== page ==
Over the past 18 months, four foster care “hackathons” have explored how technology could be optimized to streamline child welfare systems and better serve youth and families, says the Chronicle of Social Change.

During that time, events in Washington, D.C., New York City, the Silicon Valley and Los Angeles have been instrumental in spurring changes to the child welfare systems there.

The hackathon series kicked off in May 2016 at the first-ever White House Foster Care and Technology Hackathon in Washington, D.C. Hosted by the White House, the U.S. Department of Health and Human Services and foster care non-profit Think of Us, the two-day event brought together child welfare leaders, nonprofit organizations, philanthropies, foster youth and leaders from the technology sector to “hack” the foster care system’s most pressing challenges.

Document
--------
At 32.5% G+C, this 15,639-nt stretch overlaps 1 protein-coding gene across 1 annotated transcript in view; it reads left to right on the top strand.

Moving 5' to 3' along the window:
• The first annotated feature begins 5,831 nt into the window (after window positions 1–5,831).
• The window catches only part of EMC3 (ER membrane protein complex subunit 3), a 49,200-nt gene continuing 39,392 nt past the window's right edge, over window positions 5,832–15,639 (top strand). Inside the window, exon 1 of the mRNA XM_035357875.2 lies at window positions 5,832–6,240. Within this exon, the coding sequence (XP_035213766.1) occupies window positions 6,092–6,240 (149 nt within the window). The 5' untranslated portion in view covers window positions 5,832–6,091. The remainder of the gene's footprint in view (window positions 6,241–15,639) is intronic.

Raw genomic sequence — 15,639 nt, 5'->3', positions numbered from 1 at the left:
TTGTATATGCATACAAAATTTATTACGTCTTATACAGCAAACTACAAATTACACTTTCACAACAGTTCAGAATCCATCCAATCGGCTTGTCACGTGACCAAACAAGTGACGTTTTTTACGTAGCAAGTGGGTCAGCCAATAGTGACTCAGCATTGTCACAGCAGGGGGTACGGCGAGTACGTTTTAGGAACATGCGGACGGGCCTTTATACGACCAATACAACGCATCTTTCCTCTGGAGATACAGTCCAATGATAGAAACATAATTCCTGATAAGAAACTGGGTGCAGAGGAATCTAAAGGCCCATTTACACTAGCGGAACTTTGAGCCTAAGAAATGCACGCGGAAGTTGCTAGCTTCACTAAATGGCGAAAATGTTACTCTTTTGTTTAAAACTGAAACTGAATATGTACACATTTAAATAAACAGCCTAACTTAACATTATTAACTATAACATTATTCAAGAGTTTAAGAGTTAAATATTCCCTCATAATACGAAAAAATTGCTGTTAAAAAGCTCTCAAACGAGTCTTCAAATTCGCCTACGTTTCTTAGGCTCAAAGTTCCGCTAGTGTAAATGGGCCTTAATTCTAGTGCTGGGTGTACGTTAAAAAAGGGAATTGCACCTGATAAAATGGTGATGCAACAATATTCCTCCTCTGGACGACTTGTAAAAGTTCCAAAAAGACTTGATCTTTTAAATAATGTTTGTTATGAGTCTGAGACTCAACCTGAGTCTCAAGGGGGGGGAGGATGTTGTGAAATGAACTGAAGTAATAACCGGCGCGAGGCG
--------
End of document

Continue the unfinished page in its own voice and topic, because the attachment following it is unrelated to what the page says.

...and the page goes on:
Hackathons – like the foster youth policy and technology hackathons – have spurred a new wave of civic engagement, and these collaborations between the technology and public sector can move the dial on social issues. In an article featured in the Review of Policy Research journal, authors Peter Johnson and Pamela Robinson examine how hackathons, by working with open data and examining government services, can act as a form of civic engagement to spur change.

Please visit the Chronicle of Change website to read the rest of the article.